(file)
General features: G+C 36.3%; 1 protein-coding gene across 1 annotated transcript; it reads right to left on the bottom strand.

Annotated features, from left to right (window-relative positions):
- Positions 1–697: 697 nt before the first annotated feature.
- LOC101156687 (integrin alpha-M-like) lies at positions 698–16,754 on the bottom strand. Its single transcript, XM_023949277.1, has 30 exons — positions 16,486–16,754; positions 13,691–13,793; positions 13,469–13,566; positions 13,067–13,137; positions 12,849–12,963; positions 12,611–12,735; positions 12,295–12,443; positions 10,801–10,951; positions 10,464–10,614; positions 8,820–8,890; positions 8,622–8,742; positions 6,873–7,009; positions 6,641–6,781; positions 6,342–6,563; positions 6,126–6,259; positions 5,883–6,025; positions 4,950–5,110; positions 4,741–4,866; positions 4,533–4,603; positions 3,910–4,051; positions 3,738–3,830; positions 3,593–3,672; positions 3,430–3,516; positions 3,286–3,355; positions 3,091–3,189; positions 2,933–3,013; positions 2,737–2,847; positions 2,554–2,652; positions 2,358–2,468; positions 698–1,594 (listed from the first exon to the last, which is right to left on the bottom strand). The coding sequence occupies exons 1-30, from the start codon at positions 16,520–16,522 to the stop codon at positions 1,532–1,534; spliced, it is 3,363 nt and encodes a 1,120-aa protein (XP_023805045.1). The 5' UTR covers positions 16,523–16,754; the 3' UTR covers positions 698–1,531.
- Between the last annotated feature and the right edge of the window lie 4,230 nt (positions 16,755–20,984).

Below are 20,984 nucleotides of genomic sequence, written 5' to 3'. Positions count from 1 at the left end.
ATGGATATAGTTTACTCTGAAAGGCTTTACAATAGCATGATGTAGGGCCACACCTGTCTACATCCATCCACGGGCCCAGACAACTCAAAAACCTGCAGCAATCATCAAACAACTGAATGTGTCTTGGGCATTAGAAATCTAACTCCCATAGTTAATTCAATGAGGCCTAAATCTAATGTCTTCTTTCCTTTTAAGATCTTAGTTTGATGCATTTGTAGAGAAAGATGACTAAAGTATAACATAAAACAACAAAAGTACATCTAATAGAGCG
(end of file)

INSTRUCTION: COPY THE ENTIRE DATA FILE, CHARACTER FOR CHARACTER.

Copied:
General features: G+C 36.3%; 1 protein-coding gene across 1 annotated transcript; it reads right to left on the bottom strand.

Annotated features, from left to right (window-relative positions):
- Positions 1–697: 697 nt before the first annotated feature.
- LOC101156687 (integrin alpha-M-like) lies at positions 698–16,754 on the bottom strand. Its single transcript, XM_023949277.1, has 30 exons — positions 16,486–16,754; positions 13,691–13,793; positions 13,469–13,566; positions 13,067–13,137; positions 12,849–12,963; positions 12,611–12,735; positions 12,295–12,443; positions 10,801–10,951; positions 10,464–10,614; positions 8,820–8,890; positions 8,622–8,742; positions 6,873–7,009; positions 6,641–6,781; positions 6,342–6,563; positions 6,126–6,259; positions 5,883–6,025; positions 4,950–5,110; positions 4,741–4,866; positions 4,533–4,603; positions 3,910–4,051; positions 3,738–3,830; positions 3,593–3,672; positions 3,430–3,516; positions 3,286–3,355; positions 3,091–3,189; positions 2,933–3,013; positions 2,737–2,847; positions 2,554–2,652; positions 2,358–2,468; positions 698–1,594 (listed from the first exon to the last, which is right to left on the bottom strand). The coding sequence occupies exons 1-30, from the start codon at positions 16,520–16,522 to the stop codon at positions 1,532–1,534; spliced, it is 3,363 nt and encodes a 1,120-aa protein (XP_023805045.1). The 5' UTR covers positions 16,523–16,754; the 3' UTR covers positions 698–1,531.
- Between the last annotated feature and the right edge of the window lie 4,230 nt (positions 16,755–20,984).

Below are 20,984 nucleotides of genomic sequence, written 5' to 3'. Positions count from 1 at the left end.
ATGGATATAGTTTACTCTGAAAGGCTTTACAATAGCATGATGTAGGGCCACACCTGTCTACATCCATCCACGGGCCCAGACAACTCAAAAACCTGCAGCAATCATCAAACAACTGAATGTGTCTTGGGCATTAGAAATCTAACTCCCATAGTTAATTCAATGAGGCCTAAATCTAATGTCTTCTTTCCTTTTAAGATCTTAGTTTGATGCATTTGTAGAGAAAGATGACTAAAGTATAACATAAAACAACAAAAGTACATCTAATAGAGCG